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Alaska Law

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The Basics

Procedure: Application: Proponents must first file an application with the Lieutenant Governor's office. The deposit is $100 made payable to the State of Alaska. This deposit will be refunded when the petition is properly filed and the measure is certified. Proponents must file with the application a full copy of the proposed bill, in addition to 3 prime sponsors with a statement that they are the initiative committee representing all other sponsors. At least 100 qualified voters who will serve as sponsors for circulation purposed must also submit signatures. A copy of the proposed bill must be attached to each signature page; and each signature page must contain a statement that the voter signed the application with the proposed bill attached.

Review Process: After the application has been process, the Lieutenant Governor will have the signatures reviewed by the Division of Elections for verification of the 100 qualified voters. The application is then reviewed by the Department of Law. It check the application for legal content and advises the Lieutenant Governor on whether to deny or approve the application. The application will be denied if it is not in proper form, does not include all required elements, there are an insufficient number of qualified voter sponsors, or the bill covers an issue restricted by the constitution. The bill must be single subject. The subject must contain the enacting clause "Be it enacted by the People of the State of Alaska." Subjects not allowed under the Alaskan constitution include: dedicate revenues, make or repeal appropriation, create courts, define jurisdiction of courts, or enact local nominations or special obligation.

After certification: The Lieutenant Governor will notify the sponsors of acceptance and include a copy of the Department of Law's formal legal opinion and impartial summary. The prime sponsors have the opportunity to review the impartial summary and the title of the bill. The Division of Elections is responsible for printing 500 petition booklets and the initial distribution of the booklets to each of the other qualified sponsors who will circulate the petition and gather signatures.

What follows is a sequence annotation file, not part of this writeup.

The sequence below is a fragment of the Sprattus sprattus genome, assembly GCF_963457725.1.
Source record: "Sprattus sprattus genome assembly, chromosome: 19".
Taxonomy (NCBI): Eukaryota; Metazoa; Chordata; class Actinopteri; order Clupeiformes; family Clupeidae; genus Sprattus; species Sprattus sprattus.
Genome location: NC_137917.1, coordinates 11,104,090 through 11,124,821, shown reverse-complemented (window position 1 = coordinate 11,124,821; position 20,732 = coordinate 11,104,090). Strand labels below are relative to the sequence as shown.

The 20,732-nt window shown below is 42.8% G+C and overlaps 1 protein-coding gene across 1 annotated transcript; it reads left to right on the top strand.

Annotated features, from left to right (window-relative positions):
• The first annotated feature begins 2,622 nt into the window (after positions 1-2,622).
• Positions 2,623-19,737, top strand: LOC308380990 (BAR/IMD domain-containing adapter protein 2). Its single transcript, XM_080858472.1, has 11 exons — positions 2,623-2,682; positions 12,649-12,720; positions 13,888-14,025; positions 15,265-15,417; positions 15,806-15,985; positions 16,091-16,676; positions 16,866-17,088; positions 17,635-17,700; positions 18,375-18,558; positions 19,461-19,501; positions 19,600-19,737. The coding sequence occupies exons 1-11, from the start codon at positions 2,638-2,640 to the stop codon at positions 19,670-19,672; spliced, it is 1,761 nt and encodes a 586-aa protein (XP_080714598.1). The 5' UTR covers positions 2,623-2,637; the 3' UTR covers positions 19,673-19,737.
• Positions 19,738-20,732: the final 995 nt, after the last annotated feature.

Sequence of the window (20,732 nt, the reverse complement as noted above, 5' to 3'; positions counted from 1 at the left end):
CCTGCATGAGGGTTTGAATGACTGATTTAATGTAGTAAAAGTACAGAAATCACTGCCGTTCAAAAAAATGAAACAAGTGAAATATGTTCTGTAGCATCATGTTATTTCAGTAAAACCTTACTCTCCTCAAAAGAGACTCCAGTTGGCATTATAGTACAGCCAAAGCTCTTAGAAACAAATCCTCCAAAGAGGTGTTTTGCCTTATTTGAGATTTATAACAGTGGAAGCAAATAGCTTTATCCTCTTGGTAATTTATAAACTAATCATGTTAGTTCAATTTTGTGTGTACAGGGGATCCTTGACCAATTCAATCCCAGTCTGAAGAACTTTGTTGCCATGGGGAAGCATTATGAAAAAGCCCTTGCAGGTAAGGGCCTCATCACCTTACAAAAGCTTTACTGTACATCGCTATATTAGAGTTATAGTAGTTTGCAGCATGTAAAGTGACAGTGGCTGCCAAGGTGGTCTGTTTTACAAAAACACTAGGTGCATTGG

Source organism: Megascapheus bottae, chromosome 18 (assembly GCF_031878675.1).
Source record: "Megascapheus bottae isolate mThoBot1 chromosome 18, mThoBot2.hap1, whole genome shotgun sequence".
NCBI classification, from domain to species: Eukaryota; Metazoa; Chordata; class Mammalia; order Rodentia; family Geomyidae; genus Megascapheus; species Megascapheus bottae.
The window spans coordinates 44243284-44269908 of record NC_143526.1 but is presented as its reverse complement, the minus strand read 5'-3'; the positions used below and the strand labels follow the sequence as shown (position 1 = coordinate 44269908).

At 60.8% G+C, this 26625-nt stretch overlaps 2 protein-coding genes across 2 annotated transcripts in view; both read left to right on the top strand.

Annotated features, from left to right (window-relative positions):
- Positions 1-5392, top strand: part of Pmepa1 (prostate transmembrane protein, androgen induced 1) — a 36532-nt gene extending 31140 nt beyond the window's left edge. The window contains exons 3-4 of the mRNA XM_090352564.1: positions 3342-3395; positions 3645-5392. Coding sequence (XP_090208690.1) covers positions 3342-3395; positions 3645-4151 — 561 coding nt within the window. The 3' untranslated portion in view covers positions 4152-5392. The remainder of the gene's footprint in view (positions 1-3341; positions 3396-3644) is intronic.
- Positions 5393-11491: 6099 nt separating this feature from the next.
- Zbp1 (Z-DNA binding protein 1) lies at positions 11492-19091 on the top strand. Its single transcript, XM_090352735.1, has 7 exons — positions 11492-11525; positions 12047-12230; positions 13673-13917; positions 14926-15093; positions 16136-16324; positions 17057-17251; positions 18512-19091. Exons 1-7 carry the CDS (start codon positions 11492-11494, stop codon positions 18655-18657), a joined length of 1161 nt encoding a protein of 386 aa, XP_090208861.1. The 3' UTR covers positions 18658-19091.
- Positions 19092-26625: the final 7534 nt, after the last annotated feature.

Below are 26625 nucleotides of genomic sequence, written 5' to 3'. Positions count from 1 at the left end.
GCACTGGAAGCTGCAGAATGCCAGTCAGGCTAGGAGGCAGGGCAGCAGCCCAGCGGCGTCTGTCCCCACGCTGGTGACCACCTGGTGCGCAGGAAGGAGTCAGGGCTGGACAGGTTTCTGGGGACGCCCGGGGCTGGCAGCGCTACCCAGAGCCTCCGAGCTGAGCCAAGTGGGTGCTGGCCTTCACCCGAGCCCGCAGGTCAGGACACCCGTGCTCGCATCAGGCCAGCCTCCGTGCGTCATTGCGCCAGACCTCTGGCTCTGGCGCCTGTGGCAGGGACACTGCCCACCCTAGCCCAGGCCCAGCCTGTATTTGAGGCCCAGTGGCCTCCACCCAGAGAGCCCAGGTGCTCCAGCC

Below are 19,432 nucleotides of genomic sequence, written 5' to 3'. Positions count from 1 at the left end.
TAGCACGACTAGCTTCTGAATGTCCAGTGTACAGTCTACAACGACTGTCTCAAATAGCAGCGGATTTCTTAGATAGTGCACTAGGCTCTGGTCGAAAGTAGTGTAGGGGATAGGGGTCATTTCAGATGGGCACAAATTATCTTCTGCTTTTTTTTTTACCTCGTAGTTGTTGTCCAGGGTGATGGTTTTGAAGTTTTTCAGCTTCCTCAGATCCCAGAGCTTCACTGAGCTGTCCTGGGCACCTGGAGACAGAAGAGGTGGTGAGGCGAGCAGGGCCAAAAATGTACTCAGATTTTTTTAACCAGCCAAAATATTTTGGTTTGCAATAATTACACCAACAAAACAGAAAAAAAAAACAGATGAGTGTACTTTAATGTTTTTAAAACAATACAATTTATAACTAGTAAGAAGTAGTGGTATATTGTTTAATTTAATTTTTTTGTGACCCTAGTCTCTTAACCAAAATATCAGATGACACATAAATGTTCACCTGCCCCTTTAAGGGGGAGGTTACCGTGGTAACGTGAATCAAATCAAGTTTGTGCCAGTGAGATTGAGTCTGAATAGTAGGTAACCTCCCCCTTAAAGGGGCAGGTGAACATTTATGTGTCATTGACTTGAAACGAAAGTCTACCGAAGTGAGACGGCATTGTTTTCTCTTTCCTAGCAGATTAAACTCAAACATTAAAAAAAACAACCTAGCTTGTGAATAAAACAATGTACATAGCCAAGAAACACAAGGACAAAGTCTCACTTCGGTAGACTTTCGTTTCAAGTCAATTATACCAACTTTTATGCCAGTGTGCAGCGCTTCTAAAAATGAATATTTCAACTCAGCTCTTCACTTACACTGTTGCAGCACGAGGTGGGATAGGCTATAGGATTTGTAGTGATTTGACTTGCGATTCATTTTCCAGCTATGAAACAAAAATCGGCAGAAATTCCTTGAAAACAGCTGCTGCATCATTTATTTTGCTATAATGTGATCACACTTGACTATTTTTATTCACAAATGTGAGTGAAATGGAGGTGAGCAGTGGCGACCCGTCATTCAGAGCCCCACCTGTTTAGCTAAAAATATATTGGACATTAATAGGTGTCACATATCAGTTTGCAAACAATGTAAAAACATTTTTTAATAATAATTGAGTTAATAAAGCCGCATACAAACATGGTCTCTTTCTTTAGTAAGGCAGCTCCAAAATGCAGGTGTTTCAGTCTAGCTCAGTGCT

Deadlines: The initiative language can be submitted to the state at any time. Once signatures are submitted, the Lieutenant Governor must review them within 60 days from the date the petition was filed. If enough valid signatures were collected, the petition will be placed on the election ballot of the first statewide general, special or primary election that is held after the filed, a legislative session has convened or adjourned and a period of 120 has expired since the adjournment of a legislative session.

Signatures: Signatures are tied to how many votes are cast for the general election prior to when the application is filed. In 2006, 234,645 (1) votes were cast. Ten percent of the votes cast must be collect, which would next election would be 23,646 signatures required. Signatures must be submitted prior to the convening of the legislative session in the year in which the initiative is to appear on the ballot. They are then verified by the Division of Elections who very each signature until the minimum number needed is met.

Distribution Requirement: One signature in 2/3 of state house districts.

Circulation: Proponents have one year from the day that they are notified that petition booklets are available for distribution.

Residency: Petitioners must be residents of the state. Compensation for initiative circulators is also limited to $1 per signature.

Single Subject Restriction:Yes

Legislative Tampering: The legislature can repeal an initiative only after 2 years, but can amend it at any time.[1][2]


Law

Article 1. Regular and Special Elections.

Article 2. Initiative and Referendum.

Article 3. Recall.


References